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Is WiFi just a transition technology?

Wednesday, August 10th, 2011 by Servage

Wireless Networks, most commonly known by the abbreviated term WiFi are available around the world. I’m not even sure how many WiFi access points there are, but simply counting the number of sold WiFi routers and access points from major suppliers like DLink, Netgear and Cisco show that it’s millions and millions around the globe. Private home access points, business networks and public hotspots – WiFi is everywhere. Even in trains,┬ábuses, on ferries and almost in every hotel and cafe.

Staying connected has increasingly become not only a wish, but also a necessity. First for business, now even for an increasing number of private people, being on vacation or similar. Being online is not just fun, it’s a part of our lives. It’s no longer an entertainment activity, it’s a necessary tool for work and private life. We also see this in the drastically increasing number of smartphone users. Access to digital content is needed everywhere, even on the go.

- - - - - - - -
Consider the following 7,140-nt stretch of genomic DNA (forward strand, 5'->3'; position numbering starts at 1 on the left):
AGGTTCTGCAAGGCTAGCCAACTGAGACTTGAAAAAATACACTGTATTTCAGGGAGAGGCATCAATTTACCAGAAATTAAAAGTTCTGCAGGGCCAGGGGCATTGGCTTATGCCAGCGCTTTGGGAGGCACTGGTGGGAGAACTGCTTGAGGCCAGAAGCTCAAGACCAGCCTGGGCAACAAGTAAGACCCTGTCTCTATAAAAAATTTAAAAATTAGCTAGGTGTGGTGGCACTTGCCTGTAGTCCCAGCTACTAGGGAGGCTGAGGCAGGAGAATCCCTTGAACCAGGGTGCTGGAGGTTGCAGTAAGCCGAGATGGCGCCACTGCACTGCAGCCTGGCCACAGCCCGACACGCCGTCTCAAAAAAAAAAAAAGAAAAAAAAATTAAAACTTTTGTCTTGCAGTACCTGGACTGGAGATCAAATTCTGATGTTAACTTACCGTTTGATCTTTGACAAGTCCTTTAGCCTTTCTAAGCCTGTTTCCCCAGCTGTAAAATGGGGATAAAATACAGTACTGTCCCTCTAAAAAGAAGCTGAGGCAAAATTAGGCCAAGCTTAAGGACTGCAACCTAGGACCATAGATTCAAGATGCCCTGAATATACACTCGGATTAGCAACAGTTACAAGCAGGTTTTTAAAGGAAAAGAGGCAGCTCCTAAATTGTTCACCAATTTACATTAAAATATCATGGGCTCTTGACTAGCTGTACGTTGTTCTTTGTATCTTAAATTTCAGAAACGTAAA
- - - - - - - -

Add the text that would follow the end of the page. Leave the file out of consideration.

The WiFi technology started out as a convenient idea of a replacement of the traditional fixed networks, to get rid of the network cables. WiFi has also been a much faster alternative for mobile users, compared to cellphone reception. It’s only in the most recent years that coverage of high-speed mobile access via 3G has started to compete with WiFi – mainly in larger cities.

The development of 3G access, however, is going so quick, that the newest 4G technology to some extend is faster than WiFi access points. The big questions is, will mobile reception replace the WiFi based access points? Has WiFi only been a transition technology, to bridge the time from wired networks to truly mobile high-speed broadband?

One thing is for sure: 3G is available and cheap. 4G is emerging, with truly amazing bandwidth. I’m excited to see where we are in one or two years!

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